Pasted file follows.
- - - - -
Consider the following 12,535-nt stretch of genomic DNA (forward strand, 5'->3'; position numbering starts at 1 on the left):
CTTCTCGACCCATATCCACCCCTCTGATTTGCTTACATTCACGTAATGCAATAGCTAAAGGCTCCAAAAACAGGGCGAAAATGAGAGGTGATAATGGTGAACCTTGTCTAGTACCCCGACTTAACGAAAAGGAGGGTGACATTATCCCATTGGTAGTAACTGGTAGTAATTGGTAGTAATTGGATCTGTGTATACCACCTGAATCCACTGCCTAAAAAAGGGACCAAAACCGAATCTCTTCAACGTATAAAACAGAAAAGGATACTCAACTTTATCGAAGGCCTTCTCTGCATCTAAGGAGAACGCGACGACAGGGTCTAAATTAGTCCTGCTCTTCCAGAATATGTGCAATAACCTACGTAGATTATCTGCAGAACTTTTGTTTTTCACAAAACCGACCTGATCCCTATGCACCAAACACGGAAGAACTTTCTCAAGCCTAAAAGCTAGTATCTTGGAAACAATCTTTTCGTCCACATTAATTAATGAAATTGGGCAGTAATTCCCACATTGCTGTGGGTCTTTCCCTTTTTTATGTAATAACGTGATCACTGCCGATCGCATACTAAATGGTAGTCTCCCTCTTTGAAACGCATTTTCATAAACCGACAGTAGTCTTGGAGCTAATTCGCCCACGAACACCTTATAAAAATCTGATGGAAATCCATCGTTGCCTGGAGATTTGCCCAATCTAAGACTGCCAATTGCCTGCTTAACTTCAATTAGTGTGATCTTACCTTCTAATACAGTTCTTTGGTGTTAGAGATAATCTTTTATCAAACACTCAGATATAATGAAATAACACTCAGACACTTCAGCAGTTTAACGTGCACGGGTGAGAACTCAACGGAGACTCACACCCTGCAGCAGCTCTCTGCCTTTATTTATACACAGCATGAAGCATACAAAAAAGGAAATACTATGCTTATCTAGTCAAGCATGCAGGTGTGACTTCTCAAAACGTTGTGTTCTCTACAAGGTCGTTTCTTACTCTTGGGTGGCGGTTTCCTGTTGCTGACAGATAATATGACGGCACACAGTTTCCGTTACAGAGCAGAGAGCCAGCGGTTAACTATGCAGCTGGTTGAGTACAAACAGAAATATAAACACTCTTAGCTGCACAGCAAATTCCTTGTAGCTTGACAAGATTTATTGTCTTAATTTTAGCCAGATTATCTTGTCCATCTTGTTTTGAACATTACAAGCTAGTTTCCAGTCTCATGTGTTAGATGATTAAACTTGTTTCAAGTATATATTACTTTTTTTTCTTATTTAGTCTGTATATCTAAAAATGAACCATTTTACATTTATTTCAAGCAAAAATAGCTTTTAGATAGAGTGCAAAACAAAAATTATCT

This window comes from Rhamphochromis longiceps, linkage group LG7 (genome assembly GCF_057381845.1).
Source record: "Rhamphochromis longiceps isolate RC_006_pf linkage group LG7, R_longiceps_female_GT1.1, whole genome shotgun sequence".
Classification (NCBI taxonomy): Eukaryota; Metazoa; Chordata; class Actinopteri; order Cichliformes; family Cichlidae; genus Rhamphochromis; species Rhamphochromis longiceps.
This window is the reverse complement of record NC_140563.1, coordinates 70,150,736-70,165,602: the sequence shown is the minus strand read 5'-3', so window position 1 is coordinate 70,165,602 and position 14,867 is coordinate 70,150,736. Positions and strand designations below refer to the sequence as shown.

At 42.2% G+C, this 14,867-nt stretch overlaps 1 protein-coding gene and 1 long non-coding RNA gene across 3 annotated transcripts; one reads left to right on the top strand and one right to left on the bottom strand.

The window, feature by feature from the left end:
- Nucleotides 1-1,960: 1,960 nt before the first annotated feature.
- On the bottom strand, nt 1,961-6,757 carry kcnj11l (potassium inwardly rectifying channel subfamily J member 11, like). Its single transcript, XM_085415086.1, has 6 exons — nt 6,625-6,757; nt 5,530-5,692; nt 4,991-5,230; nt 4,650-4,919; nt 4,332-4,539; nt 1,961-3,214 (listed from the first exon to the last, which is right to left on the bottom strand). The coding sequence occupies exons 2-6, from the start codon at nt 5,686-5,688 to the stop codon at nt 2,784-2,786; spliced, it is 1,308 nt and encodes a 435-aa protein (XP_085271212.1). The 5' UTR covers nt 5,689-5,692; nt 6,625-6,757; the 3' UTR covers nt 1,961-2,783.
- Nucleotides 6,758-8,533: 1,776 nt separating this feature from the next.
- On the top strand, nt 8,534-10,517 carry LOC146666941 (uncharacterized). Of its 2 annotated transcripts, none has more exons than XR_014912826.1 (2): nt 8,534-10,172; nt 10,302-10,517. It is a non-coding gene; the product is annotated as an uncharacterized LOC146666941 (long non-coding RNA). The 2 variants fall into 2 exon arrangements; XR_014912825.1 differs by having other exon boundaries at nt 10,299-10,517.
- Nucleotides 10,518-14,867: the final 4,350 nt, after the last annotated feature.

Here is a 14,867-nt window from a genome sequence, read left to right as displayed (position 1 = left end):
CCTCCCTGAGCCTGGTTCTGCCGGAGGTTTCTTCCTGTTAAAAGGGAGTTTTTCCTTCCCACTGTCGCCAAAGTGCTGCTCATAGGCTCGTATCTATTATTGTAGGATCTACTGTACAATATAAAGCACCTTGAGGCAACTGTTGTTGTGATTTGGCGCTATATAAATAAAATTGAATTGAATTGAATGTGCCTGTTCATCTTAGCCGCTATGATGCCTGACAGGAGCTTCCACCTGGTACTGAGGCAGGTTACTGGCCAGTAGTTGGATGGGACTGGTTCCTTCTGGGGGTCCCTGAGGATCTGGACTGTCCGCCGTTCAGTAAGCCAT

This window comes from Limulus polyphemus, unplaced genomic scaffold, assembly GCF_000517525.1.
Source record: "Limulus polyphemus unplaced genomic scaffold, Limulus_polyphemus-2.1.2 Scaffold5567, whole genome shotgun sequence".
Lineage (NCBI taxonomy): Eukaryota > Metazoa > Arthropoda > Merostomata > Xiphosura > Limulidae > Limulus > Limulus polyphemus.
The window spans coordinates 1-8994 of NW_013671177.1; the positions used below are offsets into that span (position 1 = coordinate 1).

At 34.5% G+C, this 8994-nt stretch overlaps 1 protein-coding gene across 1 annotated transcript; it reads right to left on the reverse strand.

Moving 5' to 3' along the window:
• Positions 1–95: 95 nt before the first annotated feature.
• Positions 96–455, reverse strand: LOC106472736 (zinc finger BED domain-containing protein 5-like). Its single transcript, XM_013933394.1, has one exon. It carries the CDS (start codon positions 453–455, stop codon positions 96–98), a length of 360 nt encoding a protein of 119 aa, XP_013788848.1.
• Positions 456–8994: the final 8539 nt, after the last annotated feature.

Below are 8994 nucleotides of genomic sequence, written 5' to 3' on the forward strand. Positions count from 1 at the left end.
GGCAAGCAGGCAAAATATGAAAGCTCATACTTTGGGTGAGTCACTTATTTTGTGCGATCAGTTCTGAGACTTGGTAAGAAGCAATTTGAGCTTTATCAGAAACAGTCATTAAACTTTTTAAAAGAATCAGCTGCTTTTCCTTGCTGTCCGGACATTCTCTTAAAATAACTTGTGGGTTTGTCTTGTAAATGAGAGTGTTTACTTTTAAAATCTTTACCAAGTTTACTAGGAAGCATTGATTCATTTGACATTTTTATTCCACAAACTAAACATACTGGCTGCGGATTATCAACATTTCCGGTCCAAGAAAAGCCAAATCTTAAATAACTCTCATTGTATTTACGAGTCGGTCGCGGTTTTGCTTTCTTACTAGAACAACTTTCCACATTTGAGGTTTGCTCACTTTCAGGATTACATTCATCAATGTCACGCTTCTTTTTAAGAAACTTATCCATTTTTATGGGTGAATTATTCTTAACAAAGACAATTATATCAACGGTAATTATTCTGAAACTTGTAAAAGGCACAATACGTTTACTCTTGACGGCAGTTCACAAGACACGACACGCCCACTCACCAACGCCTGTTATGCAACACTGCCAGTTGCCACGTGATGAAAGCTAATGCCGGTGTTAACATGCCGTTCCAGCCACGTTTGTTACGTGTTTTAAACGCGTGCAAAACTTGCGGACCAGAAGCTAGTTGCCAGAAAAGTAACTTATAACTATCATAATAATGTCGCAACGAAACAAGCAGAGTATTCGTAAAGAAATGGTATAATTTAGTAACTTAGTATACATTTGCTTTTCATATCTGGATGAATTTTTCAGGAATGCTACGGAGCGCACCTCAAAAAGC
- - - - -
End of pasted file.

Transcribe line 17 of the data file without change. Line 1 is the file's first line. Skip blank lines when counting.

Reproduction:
Source record: "Limulus polyphemus unplaced genomic scaffold, Limulus_polyphemus-2.1.2 Scaffold5567, whole genome shotgun sequence".